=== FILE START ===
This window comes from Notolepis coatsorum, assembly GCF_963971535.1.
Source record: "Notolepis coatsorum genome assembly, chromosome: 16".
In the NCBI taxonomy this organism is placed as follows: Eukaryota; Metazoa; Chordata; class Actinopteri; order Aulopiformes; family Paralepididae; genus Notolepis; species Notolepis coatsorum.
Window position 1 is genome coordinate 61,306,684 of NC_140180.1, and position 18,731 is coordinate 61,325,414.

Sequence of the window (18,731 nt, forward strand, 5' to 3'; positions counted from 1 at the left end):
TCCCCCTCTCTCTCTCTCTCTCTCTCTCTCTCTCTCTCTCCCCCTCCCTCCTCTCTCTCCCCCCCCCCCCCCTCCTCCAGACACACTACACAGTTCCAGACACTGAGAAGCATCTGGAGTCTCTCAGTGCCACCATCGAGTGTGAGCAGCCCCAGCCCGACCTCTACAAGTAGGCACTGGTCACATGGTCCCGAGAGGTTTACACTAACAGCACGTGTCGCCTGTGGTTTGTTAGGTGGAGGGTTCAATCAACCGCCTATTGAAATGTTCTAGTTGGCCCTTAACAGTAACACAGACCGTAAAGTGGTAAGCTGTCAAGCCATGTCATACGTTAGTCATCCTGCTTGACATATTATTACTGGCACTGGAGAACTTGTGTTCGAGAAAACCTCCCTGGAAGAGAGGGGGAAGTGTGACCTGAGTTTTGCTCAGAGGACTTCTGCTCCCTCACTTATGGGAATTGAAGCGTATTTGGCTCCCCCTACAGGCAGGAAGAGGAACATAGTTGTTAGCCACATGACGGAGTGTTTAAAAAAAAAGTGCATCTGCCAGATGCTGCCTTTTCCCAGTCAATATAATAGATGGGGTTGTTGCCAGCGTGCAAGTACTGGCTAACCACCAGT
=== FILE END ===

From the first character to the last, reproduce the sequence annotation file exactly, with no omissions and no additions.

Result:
This window comes from Notolepis coatsorum, assembly GCF_963971535.1.
Source record: "Notolepis coatsorum genome assembly, chromosome: 16".
In the NCBI taxonomy this organism is placed as follows: Eukaryota; Metazoa; Chordata; class Actinopteri; order Aulopiformes; family Paralepididae; genus Notolepis; species Notolepis coatsorum.
Window position 1 is genome coordinate 61,306,684 of NC_140180.1, and position 18,731 is coordinate 61,325,414.

Sequence of the window (18,731 nt, forward strand, 5' to 3'; positions counted from 1 at the left end):
TCCCCCTCTCTCTCTCTCTCTCTCTCTCTCTCTCTCTCTCCCCCTCCCTCCTCTCTCTCCCCCCCCCCCCCCTCCTCCAGACACACTACACAGTTCCAGACACTGAGAAGCATCTGGAGTCTCTCAGTGCCACCATCGAGTGTGAGCAGCCCCAGCCCGACCTCTACAAGTAGGCACTGGTCACATGGTCCCGAGAGGTTTACACTAACAGCACGTGTCGCCTGTGGTTTGTTAGGTGGAGGGTTCAATCAACCGCCTATTGAAATGTTCTAGTTGGCCCTTAACAGTAACACAGACCGTAAAGTGGTAAGCTGTCAAGCCATGTCATACGTTAGTCATCCTGCTTGACATATTATTACTGGCACTGGAGAACTTGTGTTCGAGAAAACCTCCCTGGAAGAGAGGGGGAAGTGTGACCTGAGTTTTGCTCAGAGGACTTCTGCTCCCTCACTTATGGGAATTGAAGCGTATTTGGCTCCCCCTACAGGCAGGAAGAGGAACATAGTTGTTAGCCACATGACGGAGTGTTTAAAAAAAAAGTGCATCTGCCAGATGCTGCCTTTTCCCAGTCAATATAATAGATGGGGTTGTTGCCAGCGTGCAAGTACTGGCTAACCACCAGT